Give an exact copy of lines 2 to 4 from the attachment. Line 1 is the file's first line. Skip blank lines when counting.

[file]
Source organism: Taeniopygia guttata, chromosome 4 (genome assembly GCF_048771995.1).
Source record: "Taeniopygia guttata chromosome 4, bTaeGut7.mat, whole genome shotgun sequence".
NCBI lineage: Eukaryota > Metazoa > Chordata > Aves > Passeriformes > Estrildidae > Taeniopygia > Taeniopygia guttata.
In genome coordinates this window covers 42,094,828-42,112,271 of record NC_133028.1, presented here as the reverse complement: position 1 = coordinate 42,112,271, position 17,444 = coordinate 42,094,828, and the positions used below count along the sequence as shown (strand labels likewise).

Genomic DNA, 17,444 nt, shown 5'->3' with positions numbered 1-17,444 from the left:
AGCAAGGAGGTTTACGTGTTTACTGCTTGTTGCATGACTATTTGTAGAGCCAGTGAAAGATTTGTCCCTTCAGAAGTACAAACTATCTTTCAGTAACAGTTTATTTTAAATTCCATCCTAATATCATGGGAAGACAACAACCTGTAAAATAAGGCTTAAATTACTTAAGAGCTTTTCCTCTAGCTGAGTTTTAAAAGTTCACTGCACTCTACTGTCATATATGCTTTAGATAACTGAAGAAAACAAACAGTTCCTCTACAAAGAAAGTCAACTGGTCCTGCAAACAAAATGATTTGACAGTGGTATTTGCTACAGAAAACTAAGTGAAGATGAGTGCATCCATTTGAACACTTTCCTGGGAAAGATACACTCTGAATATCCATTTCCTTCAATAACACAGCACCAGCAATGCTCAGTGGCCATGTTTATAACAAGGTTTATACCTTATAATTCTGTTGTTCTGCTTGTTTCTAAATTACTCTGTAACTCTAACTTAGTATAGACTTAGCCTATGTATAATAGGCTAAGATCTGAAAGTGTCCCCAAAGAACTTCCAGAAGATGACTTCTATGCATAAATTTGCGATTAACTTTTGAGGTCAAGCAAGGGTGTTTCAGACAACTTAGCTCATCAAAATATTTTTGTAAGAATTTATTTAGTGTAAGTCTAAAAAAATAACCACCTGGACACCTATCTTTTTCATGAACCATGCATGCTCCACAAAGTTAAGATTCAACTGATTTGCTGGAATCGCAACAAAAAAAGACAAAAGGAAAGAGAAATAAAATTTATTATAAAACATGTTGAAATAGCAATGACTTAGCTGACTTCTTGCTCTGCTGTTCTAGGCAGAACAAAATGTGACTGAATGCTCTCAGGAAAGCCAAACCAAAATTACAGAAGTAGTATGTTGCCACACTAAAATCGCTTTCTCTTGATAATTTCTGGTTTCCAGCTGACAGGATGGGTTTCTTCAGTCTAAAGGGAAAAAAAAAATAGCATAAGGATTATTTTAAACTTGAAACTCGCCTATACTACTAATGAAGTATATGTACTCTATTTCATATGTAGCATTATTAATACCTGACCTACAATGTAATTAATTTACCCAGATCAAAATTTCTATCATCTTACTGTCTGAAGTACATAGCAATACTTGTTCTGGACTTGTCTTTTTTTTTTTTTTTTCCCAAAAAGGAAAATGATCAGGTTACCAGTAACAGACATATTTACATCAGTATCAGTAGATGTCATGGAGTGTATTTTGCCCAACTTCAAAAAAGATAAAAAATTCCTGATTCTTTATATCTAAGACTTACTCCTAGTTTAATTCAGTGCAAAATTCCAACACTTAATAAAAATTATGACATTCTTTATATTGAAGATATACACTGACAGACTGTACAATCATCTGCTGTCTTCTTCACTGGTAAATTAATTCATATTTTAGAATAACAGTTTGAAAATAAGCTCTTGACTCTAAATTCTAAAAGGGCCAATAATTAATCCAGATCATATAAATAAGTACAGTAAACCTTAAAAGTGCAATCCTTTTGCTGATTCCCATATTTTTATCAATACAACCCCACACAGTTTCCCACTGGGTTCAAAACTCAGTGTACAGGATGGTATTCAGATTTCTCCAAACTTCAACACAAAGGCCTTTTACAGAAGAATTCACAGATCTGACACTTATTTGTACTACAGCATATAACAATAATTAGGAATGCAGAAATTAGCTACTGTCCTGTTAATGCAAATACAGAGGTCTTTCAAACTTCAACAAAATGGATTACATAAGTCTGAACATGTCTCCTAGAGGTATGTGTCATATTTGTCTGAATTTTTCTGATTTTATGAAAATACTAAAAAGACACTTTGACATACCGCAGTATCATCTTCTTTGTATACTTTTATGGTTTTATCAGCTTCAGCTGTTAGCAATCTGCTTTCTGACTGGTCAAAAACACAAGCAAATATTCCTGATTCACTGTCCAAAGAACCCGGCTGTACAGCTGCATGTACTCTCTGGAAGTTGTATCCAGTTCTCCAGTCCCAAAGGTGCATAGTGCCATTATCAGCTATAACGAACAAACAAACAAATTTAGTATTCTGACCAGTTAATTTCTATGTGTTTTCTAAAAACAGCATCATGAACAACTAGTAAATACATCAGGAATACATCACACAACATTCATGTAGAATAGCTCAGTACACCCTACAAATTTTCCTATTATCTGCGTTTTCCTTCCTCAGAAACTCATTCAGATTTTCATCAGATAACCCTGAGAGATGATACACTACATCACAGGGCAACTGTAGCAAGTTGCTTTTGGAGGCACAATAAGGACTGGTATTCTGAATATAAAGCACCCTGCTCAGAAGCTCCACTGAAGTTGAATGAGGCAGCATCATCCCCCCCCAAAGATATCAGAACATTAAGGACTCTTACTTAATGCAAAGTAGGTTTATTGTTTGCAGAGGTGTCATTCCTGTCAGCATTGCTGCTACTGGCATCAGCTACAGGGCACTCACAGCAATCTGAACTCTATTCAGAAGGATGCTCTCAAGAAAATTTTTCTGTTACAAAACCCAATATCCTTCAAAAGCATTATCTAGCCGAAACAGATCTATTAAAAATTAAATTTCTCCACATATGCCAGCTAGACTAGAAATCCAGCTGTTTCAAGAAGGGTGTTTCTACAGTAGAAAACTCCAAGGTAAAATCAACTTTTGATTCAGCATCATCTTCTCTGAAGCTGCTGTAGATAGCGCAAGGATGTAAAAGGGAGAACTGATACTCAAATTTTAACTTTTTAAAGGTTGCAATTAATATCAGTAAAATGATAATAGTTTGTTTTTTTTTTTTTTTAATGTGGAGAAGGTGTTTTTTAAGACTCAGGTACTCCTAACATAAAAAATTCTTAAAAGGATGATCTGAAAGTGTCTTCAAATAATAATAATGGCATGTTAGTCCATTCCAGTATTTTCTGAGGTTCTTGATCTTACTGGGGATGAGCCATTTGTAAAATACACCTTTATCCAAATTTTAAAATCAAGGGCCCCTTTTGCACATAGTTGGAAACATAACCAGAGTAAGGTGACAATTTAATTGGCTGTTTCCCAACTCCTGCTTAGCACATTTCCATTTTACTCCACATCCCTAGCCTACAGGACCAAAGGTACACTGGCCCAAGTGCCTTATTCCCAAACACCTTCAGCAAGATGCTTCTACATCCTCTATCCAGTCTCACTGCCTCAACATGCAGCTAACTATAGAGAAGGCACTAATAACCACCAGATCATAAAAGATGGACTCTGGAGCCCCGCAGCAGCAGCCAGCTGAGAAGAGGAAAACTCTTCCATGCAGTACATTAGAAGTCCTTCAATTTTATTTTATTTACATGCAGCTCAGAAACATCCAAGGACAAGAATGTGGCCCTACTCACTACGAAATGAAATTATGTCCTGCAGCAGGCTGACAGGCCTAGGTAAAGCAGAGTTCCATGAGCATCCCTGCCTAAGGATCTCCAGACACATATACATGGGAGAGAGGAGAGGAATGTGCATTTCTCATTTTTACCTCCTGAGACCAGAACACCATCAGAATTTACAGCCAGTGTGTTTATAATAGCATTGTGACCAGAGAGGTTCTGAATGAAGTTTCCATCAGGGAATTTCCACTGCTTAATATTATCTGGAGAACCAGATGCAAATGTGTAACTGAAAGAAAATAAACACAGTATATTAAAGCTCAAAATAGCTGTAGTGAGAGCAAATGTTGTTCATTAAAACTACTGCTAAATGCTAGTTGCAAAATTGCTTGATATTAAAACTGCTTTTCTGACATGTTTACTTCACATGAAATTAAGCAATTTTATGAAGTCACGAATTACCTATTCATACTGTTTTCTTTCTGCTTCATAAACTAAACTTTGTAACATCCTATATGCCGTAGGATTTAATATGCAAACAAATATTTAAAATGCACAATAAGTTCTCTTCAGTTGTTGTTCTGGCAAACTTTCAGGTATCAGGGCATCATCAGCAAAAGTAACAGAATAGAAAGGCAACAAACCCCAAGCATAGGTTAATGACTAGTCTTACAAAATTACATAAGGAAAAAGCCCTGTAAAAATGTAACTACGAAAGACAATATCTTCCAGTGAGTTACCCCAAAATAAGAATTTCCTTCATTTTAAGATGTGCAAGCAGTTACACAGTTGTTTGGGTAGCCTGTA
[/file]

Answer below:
Source record: "Taeniopygia guttata chromosome 4, bTaeGut7.mat, whole genome shotgun sequence".
NCBI lineage: Eukaryota > Metazoa > Chordata > Aves > Passeriformes > Estrildidae > Taeniopygia > Taeniopygia guttata.
In genome coordinates this window covers 42,094,828-42,112,271 of record NC_133028.1, presented here as the reverse complement: position 1 = coordinate 42,112,271, position 17,444 = coordinate 42,094,828, and the positions used below count along the sequence as shown (strand labels likewise).